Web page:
Christine was an exceptional individual who led a remarkable and wonderful life. In May 1982 Christine founded the MPS Society, embarking on an incredible journey, which spanned nearly 40 years. The idea of the MPS Society began after Christine and her husband, Robin, experienced life with a child who had MPS.
In 1982, in her first secretary report, Christine explained the reasons that motivated her to set up a charity for the MPS community, “Robin and I were about three weeks off our 11th wedding anniversary when our eldest son, died from Hunter’s Syndrome aged 7 and half years. Our son's death was very sudden and left us both feeling numbed.”
Through challenging times and dealing with grief, Christine began to reflect on her time with a son who had a rare disease: “Perhaps it was the isolation we felt, in that for years I was unable to locate another family with a Hunter’s Syndrome child that prompted me to start the Society of Mucopolysaccahride Diseases.”
Christine was very much a family orientated person and this lovely quality was embedded into the charity, right from the very start. So it isn’t too surprising to hear that the response to setting up the charity was overwhelming and met with much enthusiasm. In 1983 the Society was granted trusteeship and registered as a UK national charity. Over the next few months, Christine started to link up with other MPS families in the UK for mutual support and sharing some much needed information. From these very small beginnings the Society for Mucopolysaccharide Diseases (MPS Society) was born.
Not only was Christine on a mission to establish the MPS Society, she also worked as National Development Officer at Contact a Family, a national UK charity. During this period Christine worked with parents and carers to set up over 300 patient support groups for a wide range of specific diseases. In 1991 Christine with the help of a researcher wrote the first edition of the Contact a Family Directory of Rare Diseases and Support Networks which is now available on the internet.
Planting seeds of hope
Although the charity was initially set up to be a support network, being an initial contact for families, Christine never envisaged what was going to happen next, saying, “We did not expect to make such headway in attracting funds towards further research.” By the end of December 1982, the charity was awarded a remarkable sum of money, £2,000.
The award was a catalyst, to further understand more about MPS diseases and related lysosomal diseases and through Christine’s determination, over the last 40 years the MPS Society are proud to have funded and to have been at the forefront of exciting and groundbreaking research projects, which have helped to change the landscape of the rare disease community, not only in the UK, but globally as well. All these years later we are still going strong planting seeds of hope with more research projects.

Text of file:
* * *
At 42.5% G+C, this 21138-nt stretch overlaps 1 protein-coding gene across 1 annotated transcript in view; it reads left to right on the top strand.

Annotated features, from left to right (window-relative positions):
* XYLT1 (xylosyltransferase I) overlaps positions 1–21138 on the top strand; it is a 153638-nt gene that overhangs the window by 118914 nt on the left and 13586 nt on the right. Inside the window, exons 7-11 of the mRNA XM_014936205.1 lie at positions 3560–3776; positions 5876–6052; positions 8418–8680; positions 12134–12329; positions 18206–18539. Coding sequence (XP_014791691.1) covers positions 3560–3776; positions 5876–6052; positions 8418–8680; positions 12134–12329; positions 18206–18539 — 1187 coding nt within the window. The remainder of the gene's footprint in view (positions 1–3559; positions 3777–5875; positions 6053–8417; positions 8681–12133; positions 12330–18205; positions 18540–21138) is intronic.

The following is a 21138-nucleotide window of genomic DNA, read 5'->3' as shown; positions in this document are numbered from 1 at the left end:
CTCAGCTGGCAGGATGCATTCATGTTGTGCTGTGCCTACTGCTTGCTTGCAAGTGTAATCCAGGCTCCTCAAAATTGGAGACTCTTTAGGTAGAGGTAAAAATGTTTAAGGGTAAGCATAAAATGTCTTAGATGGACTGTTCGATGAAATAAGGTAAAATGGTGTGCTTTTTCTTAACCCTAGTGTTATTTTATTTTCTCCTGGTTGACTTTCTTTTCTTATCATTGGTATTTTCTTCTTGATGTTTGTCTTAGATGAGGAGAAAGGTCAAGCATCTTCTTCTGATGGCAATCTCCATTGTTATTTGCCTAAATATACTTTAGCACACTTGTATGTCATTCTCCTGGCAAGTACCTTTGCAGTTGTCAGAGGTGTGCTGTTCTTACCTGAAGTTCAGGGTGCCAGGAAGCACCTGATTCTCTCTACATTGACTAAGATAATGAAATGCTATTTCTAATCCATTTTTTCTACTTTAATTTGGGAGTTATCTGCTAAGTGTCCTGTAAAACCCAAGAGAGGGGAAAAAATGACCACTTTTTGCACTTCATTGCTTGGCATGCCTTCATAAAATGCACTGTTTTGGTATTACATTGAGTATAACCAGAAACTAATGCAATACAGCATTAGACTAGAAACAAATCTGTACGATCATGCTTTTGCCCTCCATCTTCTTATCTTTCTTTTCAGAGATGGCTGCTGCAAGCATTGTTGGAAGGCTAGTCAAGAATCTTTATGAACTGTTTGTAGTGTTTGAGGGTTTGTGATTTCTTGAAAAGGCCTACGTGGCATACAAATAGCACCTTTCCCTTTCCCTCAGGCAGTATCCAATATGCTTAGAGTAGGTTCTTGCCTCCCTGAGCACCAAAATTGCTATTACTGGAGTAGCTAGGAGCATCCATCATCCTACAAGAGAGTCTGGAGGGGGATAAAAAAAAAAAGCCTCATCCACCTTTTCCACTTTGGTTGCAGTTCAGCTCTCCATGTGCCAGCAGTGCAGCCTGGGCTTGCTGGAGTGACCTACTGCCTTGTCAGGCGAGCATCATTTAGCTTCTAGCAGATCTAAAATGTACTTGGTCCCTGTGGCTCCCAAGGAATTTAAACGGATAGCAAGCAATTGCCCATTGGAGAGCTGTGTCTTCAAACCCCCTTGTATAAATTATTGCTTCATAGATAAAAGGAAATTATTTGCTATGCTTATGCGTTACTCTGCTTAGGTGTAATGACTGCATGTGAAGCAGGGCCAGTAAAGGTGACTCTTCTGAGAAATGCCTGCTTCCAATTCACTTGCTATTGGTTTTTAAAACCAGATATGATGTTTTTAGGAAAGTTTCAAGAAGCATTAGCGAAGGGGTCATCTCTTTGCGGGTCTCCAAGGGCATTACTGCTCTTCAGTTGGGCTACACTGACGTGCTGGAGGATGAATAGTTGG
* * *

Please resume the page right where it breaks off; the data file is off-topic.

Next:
Take a look at other research projects the MPS Society has been involved in and helped to fund.
We just recently launched the Christine Memorial Fund on 21 November, Christine’s birthday, to honour her memory and dedication to research and improving the lives of our community. The fund will go towards supporting a university student to undertake a summer vacation scheme on a research project that will study an MPS or related disease.
Find out more about the Christine Memorial Fund.
A new chapter begins
Roll on a few years later to 1993 when a new chapter in Christine’s life begins, when Christine Lavery is appointed Chief Executive of the Society for Mucopolysaccharide Diseases.
Christine’s first aim in her new role was to focus on something that has been embedded in the charity ever since - family support, as Christine says in the Spring 1993 magazine, “Since taking up the post, Family Support has been uppermost in my mind and I am pleased to say I have already been to visit some of our newly diagnosed families.”
Under Christine’s impeccable leadership, she set sail steering a ship onto a path of success, collaborating with other organisations around the world.
Christine globe trotted around the world
Christine wasn’t just set on remaining on her own turf, she had big plans to forge out strong relationships with other countries, globetrotting around the world, making connections firstly with Australia, South Africa and the United States of America.
In 1988 the first MPS family day was held in the Republic of Ireland and in 1994 the MPS Society were delighted that the Department of Health and Social Services in Belfast, Northern Ireland recognised the work of the MPS Society by making a grant of £3,000 towards family support in the Province.
Christine didn’t stop there as she became the main instigator in branching out and establishing other successful patient organisations, being a founding member of MPS Europe and the International MPS Network, which works to share best practices, improve access to world-class information and trials and fundamentally, building a global community of support. As well as this Christine travelled the world attending many conferences from different continents.
Christine also began providing advice to The European Medicines Agency and NICE and was a member of the MPS International Network and Fabry International Network (FIN). In 2013 Christine became President of FIN.
Memories of Christine
Christine's determination and tenacity have helped shaped the charity to what it has become today. Christine had many lovely qualities. Her infectious determination rubbed off on many people, but perhaps her greatest legacy was who she was, a role model to others, to help others in need, in the face of adversity with her kind and caring heart. She will always be a shining light, which through her incredible legacy, will never be extinguished!